The objective of the Childhood Asthma Management Program (CAMP) trial was to assess the long-term effectiveness of two types of anti-inflammatory medications in children with asthma of mild to moderate severity. Details of study design and recruitment have been published (CAMP, 1998, 1999). Enrollment for CAMP occurred over a period of 21 months. Participants returned for regularly scheduled follow-up appointments beginning from their date of randomization. Information for the present analyses comes from the 12-month and 36-month follow-up visits at 4 of the 8 CAMP centers that voluntarily participated in a quality of life ancillary study by additionally administering a quality of life questionnaire to parent and child participants (other CAMP centers chose not to participate in this ancillary study).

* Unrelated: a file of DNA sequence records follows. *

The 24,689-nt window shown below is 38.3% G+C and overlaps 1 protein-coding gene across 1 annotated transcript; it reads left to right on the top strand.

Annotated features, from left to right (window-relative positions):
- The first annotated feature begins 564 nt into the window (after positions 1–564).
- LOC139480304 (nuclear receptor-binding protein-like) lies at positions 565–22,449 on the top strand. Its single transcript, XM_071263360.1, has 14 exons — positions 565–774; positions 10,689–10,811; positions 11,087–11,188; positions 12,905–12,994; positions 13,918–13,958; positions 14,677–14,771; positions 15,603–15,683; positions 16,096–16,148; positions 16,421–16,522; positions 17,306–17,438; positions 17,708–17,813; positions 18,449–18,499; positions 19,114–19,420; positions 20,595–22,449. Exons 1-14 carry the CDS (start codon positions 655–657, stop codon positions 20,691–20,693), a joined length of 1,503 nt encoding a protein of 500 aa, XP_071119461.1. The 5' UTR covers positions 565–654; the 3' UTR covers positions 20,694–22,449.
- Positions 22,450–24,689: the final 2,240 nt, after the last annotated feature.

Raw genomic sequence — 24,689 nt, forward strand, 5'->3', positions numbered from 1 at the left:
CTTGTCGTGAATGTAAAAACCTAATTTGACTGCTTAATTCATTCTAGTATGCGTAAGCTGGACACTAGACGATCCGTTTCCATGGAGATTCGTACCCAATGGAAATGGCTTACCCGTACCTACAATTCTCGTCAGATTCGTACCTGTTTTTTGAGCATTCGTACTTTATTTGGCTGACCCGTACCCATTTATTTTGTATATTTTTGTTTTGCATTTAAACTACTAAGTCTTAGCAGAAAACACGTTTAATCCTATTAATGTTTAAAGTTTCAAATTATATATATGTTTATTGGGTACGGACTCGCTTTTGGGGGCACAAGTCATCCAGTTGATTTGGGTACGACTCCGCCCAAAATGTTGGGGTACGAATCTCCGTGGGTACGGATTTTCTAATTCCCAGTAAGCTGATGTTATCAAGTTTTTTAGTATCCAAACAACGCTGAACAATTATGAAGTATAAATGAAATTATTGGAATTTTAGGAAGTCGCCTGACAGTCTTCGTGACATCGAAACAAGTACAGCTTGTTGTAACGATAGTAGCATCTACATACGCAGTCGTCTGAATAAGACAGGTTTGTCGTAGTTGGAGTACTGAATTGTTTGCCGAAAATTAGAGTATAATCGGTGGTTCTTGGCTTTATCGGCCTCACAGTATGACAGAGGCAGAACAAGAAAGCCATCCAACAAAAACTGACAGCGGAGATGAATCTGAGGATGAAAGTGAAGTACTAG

The CAMP population consisted of 1,041 participants (at 8 clinical centers) who had completed 4 pre-randomization screening visits. A total of 279 parents and 281 children participated in this ancillary study completing quality of life questionnaires and CAMP psychosocial health outcomes questionnaires during the 12-month follow-up visit at 4 participating clinical centers. At the 36-month visit 369 parents and 368 children completed the same set of questionnaires. The study did not open simultaneously at all centers, resulting in a different number of participants at the two visits. Previous work suggests that the participants were representative of the CAMP population socioeconomic characteristics and were comprised of a greater percentage of children with moderate asthma at the time of medication treatment assignment (Annett, Bender, Lapidus, DuHamel & Lincoln, 2001). Only questionnaires completed by the same individuals at both follow-up visits were used in subsequent analyses. (Tables 1, ,2,2, & 3 provide the number of participants with complete quality of life domain and total scores at both time points.) The mean age of child participants at the time of the 36-month data collection was 11.4 years (SD 2.2 years; range 8–16 years). Male child participants comprised 59% of the ancillary study sample. Ethnicity, which was identified in the pre-randomization visit, included: 66% white, 9% black, 16% Hispanic, and 14% other or mixed (including Native American).